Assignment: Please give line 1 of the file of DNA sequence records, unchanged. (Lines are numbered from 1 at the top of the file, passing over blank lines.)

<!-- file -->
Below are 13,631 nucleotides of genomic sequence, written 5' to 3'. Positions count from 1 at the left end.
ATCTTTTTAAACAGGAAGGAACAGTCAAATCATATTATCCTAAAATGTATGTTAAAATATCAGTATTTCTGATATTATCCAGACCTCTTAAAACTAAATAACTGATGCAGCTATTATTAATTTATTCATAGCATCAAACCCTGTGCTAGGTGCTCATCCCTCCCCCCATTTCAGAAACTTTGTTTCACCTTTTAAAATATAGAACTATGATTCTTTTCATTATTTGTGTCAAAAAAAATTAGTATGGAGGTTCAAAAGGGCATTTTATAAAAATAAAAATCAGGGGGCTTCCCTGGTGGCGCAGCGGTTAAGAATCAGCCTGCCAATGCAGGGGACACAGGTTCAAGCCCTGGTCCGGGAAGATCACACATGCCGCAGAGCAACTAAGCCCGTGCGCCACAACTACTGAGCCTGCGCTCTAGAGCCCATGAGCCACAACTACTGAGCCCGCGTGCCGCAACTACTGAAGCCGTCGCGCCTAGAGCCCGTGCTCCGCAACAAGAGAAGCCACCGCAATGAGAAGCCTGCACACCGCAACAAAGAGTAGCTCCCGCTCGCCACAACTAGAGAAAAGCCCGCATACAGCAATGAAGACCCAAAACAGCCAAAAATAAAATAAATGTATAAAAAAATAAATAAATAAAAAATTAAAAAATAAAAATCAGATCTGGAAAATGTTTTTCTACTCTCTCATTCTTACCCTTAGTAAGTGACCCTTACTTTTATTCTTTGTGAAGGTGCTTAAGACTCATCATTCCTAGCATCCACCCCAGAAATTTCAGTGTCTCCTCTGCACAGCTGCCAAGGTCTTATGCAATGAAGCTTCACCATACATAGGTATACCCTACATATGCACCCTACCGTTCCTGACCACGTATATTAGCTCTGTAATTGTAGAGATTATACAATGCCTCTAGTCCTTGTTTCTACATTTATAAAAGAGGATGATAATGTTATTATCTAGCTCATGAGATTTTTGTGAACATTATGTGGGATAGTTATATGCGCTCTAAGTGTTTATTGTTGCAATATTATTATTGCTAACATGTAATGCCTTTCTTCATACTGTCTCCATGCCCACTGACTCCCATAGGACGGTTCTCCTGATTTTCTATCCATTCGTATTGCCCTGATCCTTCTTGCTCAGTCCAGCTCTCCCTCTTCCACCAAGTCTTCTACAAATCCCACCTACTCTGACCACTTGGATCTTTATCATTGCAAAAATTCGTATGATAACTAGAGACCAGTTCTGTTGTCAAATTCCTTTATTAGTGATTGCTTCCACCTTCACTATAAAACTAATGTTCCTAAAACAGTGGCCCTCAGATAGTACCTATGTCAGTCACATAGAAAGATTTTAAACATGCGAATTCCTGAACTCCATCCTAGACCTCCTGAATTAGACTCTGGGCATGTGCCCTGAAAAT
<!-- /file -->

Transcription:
Below are 13,631 nucleotides of genomic sequence, written 5' to 3'. Positions count from 1 at the left end.